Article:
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Arrows Series – Part 2: Measurements

As we start to dive deeper about arrows, my goal is to simplify the information so young archers can have a good basic understanding; it is not meant to be all in compassing or a physics lesson, remember I am still learning too. Therefore, the next step is to understand how arrows are measured and how to determine draw length.

The Archery Trade Association (ATA) formerly the Archery Manufacturers and Merchants Organization (AMO) has the following standard for measuring draw length:

AMO DRAW LENGTH STANDARD

For Manufacturers

Draw length is a specified distance, or the distance at the archer’s full draw, from the nocking point on the string to the pivot point of the bow grip (or the theoretical vertical projection of a tangency line to the pivot point parallel to the string) plus 1 3/4”. Draw length from pivot point shall be designed at DLPP (Draw Length Pivot Point) and shall be called TRUE DRAW LENGTH.

EXAMPLE: 26 1/4” DLPP plus 1 3/4” is the equivalent of 28” draw.

For Dealers and General Use

For practical reasons not requiring precise terms, draw length is the distance, at the archer’s full draw, from the nocking point on the string to the back of the bow at the arrow rest.

EXPLANATION: The standard Manufacturers is consistent with the Bow Weight Standard as related to the pivot point. The DLPP plus 1 3/4” is compatible to previous concepts of draw length. Draw length for Dealers and General Use relieves the burden of preciseness not required for general use and facilitates determining arrow length. THIS STANDARD SUPERSEDES THE PREVIOUS STANDARD.

This can be technical and confusing, however with most recurve risers, the distance of the draw length pivot point (DLPP) to the front edge of the riser is 1 ¾”. Therefore, in general terms…

Your approximate draw length is equal to the distance from your string to the front edge of the riser at full draw.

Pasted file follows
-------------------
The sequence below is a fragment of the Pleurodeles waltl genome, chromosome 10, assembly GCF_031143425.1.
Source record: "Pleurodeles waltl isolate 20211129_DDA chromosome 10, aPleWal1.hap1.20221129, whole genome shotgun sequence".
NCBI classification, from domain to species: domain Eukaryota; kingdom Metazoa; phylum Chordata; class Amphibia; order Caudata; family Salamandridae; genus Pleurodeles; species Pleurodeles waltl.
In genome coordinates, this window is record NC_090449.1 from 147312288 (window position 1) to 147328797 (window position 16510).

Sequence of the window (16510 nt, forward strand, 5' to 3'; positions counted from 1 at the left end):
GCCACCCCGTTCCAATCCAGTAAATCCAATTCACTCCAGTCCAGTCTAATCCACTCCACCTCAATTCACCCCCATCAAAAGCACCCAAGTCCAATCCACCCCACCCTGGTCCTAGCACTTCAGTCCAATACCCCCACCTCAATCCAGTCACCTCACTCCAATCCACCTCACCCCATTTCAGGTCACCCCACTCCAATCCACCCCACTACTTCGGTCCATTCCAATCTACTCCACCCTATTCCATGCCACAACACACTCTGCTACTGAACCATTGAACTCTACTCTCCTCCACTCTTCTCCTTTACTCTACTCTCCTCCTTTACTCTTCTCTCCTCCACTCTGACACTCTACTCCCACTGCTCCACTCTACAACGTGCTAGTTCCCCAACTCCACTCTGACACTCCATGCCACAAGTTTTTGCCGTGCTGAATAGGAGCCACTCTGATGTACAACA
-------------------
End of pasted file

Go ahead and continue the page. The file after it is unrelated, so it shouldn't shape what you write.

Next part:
You could use a measuring tape to measure this distance however unless you have a very consistent anchor point and good form you will have varying results, since you should measure several times. Therefore, any archer who is at the point they are fining tuning arrows for high-level of performance they should consult a professional. Otherwise, I would suggest you use the following simple method to determine your draw length.

Arms Length method

Using a ruler (or other straight stick), place one end in the “V” of your neck (where your neck meets your chest ) and relaxed, reach straight out until your palms touch the ruler. At the point for your fingers is your approximate draw length. Your arrows should always be at least 1” to 2” longer than your draw length for safety reasons and young archers often need to set their arrow length little longer ( 2” to 3” ) to allow for growth.

This gives you a basic understanding of draw length and how arrows are measured, however, things get very complicated for young competitive archers who are still developing and growing in size once you add-in arrow stiffness and flex, arrow cost, type of equipment and bow weight.

It is important to understand how things are measured so you can understand why you are using the arrows you have.  I highly recommend you visit your local archery professional for assistance.